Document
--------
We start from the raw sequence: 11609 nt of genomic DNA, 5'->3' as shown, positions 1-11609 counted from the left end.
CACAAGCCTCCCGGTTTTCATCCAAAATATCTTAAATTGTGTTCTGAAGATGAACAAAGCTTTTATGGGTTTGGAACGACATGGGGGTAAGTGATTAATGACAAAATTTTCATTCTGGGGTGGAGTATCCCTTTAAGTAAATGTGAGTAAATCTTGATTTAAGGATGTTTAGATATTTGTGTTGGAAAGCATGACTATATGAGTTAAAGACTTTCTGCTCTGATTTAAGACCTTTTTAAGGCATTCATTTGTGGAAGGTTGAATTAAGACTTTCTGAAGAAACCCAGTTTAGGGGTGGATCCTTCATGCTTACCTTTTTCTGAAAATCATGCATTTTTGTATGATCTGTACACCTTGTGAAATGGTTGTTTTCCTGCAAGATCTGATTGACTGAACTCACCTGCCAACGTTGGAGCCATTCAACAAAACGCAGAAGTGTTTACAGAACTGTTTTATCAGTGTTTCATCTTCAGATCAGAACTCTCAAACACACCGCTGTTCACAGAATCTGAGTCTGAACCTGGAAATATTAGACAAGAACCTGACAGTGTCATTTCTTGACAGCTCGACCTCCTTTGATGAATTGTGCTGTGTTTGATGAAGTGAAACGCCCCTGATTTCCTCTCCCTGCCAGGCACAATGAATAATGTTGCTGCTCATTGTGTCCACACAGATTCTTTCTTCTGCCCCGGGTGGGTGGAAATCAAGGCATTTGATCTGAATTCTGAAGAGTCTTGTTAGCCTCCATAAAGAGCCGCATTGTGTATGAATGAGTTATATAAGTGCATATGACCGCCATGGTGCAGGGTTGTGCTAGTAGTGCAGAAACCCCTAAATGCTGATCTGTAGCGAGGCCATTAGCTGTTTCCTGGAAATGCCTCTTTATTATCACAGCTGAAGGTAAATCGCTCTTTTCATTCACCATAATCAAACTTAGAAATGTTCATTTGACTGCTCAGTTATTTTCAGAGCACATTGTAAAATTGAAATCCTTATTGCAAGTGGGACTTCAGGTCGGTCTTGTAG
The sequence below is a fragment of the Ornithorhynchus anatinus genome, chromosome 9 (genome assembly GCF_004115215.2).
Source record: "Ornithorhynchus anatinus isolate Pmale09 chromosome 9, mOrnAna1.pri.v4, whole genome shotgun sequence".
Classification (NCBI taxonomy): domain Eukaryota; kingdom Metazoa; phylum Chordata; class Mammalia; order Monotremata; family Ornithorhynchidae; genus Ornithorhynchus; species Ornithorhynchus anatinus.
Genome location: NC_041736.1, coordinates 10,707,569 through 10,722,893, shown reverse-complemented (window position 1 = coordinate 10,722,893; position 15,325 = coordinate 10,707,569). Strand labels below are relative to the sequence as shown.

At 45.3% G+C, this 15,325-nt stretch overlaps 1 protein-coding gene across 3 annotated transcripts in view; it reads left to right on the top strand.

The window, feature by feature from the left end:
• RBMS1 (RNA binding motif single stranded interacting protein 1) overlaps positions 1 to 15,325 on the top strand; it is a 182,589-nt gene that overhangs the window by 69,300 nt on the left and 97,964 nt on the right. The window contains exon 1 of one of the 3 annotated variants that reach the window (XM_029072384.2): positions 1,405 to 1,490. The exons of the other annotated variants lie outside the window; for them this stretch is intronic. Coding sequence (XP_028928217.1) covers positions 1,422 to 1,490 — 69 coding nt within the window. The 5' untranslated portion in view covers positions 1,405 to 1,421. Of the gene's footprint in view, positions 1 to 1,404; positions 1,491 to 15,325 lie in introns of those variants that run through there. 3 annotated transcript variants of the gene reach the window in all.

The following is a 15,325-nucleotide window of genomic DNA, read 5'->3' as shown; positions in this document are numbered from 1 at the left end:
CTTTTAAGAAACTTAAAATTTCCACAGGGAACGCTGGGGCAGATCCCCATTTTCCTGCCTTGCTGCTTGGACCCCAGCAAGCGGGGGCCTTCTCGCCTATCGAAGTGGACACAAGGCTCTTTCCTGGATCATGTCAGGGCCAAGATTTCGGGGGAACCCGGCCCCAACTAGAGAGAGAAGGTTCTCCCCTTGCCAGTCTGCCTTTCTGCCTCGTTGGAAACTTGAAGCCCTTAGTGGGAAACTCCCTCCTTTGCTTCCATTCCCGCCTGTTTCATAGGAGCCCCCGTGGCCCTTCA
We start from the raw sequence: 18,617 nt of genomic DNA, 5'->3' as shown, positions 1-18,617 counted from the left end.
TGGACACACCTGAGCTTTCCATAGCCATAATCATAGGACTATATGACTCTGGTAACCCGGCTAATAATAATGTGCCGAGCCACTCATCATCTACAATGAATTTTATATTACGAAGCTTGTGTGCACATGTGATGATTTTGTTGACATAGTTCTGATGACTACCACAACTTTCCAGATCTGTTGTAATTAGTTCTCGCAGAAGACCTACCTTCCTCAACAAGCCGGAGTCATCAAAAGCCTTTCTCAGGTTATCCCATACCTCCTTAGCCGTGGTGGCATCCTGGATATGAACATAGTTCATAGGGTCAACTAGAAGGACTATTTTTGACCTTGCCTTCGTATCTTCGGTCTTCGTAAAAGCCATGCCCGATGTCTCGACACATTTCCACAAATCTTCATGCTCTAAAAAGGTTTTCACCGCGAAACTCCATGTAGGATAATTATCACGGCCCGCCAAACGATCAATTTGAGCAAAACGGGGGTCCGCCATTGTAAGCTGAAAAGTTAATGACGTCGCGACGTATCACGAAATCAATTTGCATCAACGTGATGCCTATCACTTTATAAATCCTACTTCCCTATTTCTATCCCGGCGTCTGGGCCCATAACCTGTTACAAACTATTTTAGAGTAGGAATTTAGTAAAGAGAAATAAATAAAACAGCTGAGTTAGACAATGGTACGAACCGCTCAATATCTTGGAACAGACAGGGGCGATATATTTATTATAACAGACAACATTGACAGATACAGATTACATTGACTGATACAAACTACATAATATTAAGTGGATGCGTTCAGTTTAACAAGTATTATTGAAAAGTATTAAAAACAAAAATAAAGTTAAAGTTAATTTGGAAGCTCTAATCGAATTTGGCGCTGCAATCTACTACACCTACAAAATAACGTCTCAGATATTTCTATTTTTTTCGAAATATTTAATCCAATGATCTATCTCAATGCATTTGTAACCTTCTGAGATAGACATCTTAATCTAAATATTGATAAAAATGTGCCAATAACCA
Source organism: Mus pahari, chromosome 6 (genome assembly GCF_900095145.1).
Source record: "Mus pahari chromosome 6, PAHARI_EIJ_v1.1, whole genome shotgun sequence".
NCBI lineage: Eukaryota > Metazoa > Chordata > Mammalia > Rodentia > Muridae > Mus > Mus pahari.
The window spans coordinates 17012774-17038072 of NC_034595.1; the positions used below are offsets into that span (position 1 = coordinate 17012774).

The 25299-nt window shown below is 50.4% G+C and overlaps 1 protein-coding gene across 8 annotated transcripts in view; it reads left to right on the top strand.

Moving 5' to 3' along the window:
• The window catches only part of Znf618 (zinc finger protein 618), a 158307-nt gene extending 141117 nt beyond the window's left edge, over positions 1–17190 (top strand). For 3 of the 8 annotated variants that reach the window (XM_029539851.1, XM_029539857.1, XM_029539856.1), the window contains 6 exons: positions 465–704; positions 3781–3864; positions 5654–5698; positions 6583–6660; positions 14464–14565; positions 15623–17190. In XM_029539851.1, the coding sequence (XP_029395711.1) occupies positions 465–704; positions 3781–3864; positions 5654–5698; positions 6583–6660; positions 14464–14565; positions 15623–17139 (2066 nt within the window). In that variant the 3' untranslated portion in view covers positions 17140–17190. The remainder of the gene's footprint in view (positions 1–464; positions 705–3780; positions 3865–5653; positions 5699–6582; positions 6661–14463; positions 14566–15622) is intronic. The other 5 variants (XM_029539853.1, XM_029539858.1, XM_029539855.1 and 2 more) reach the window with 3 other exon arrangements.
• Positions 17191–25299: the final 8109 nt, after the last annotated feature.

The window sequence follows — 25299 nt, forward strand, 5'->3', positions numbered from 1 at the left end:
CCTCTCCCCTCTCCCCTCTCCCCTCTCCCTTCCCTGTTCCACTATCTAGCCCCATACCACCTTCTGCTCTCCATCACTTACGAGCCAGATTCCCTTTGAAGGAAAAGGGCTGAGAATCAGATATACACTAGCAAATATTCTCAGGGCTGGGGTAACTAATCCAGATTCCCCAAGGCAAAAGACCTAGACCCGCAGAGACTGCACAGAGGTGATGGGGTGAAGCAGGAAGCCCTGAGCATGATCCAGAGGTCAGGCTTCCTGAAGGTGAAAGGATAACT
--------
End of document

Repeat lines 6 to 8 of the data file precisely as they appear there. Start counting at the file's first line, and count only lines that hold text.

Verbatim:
Genome location: NC_041736.1, coordinates 10,707,569 through 10,722,893, shown reverse-complemented (window position 1 = coordinate 10,722,893; position 15,325 = coordinate 10,707,569). Strand labels below are relative to the sequence as shown.

At 45.3% G+C, this 15,325-nt stretch overlaps 1 protein-coding gene across 3 annotated transcripts in view; it reads left to right on the top strand.

The window, feature by feature from the left end: